China has benefited from the liberal international order led by the United States. However, China is uncomfortable with aspects of the current system and will seek to change them as part of a broader effort to reform global institutions to reflect its perception of 21st-century realities. One set of shaping factors—China’s assessment of the current world order—identifies much that Chinese leaders would be reluctant to change because they want to continue to reap benefits without assuming greater burdens.
For the past two decades China has been a poster child of successful globalization, integrating with the world and in the process lifting millions of citizens out of poverty. But China’s integration into the world economy and global trends drive and constrain Beijing’s ability to manage growing social, economic and political challenges.
Elegant strategies can be constructed without reference to intelligence but persuading policymakers to implement them without knowing what intelligence might have to say about their likely efficacy and unintended consequences would be exceedingly difficult. Intelligence-derived information and insights should not dictate the goals of grand strategy, but they should inform decisions about what to do, how to do it, and what to look for in order to assess how well or badly the strategy is working.
"Whether China and the United States maintain basically cooperative or fundamentally antagonistic relations obviously has very different implications for the region and for the prospects and policies of others in—and beyond—NEA," states Thomas Fingar in the chapter "Alternate Trajectories of the Roles and Influence of China and the United States in Northeast Asia and the Implications for Future Power Configurations" (One Step Back? Reassessing an Ideal Security State for Asia 2025, 2011).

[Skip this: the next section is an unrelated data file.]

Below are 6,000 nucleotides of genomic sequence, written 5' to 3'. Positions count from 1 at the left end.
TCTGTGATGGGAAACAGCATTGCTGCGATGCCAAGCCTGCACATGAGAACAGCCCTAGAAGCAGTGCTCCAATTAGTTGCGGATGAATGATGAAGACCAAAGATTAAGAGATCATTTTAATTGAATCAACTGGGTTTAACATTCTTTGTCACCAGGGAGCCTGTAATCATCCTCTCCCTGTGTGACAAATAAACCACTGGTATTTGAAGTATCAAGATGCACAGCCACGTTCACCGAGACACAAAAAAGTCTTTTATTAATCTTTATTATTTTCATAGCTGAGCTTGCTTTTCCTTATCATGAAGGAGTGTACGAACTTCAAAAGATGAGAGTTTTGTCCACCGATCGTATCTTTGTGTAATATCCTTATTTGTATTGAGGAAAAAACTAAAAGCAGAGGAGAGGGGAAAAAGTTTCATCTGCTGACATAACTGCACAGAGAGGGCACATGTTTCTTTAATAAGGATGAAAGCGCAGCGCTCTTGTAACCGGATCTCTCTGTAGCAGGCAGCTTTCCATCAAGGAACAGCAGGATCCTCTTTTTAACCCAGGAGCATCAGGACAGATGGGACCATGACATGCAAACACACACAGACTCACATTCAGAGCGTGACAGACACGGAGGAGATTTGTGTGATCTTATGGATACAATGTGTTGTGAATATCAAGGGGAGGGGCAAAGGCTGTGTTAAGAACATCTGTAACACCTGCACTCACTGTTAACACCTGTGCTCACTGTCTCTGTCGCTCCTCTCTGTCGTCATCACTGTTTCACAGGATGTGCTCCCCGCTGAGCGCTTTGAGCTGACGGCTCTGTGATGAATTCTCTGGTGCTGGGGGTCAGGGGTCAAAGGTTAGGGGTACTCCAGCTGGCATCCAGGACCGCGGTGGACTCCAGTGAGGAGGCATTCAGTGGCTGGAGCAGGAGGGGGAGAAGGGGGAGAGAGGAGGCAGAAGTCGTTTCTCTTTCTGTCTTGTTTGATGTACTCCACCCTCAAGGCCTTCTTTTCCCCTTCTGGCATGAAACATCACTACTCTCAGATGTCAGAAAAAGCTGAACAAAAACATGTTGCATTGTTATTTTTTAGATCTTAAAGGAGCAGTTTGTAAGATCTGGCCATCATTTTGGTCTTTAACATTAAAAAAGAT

Description from Stanford University Press:
The US government spends billions of dollars every year to reduce uncertainty: to monitor and forecast everything from the weather to the spread of disease. In other words, we spend a lot of money to anticipate problems, identify opportunities, and avoid mistakes. A substantial portion of what we spend—over $50 billion a year—goes to the U.S. intelligence community.
Recent breakdowns in American national security have exposed the weaknesses of the nation's vast overlapping security and foreign policy bureaucracy and the often dysfunctional interagency process. In the literature of national security studies, however, surprisingly little attention is given to the specific dynamics or underlying organizational cultures that often drive the bureaucratic politics of U.S. security policy.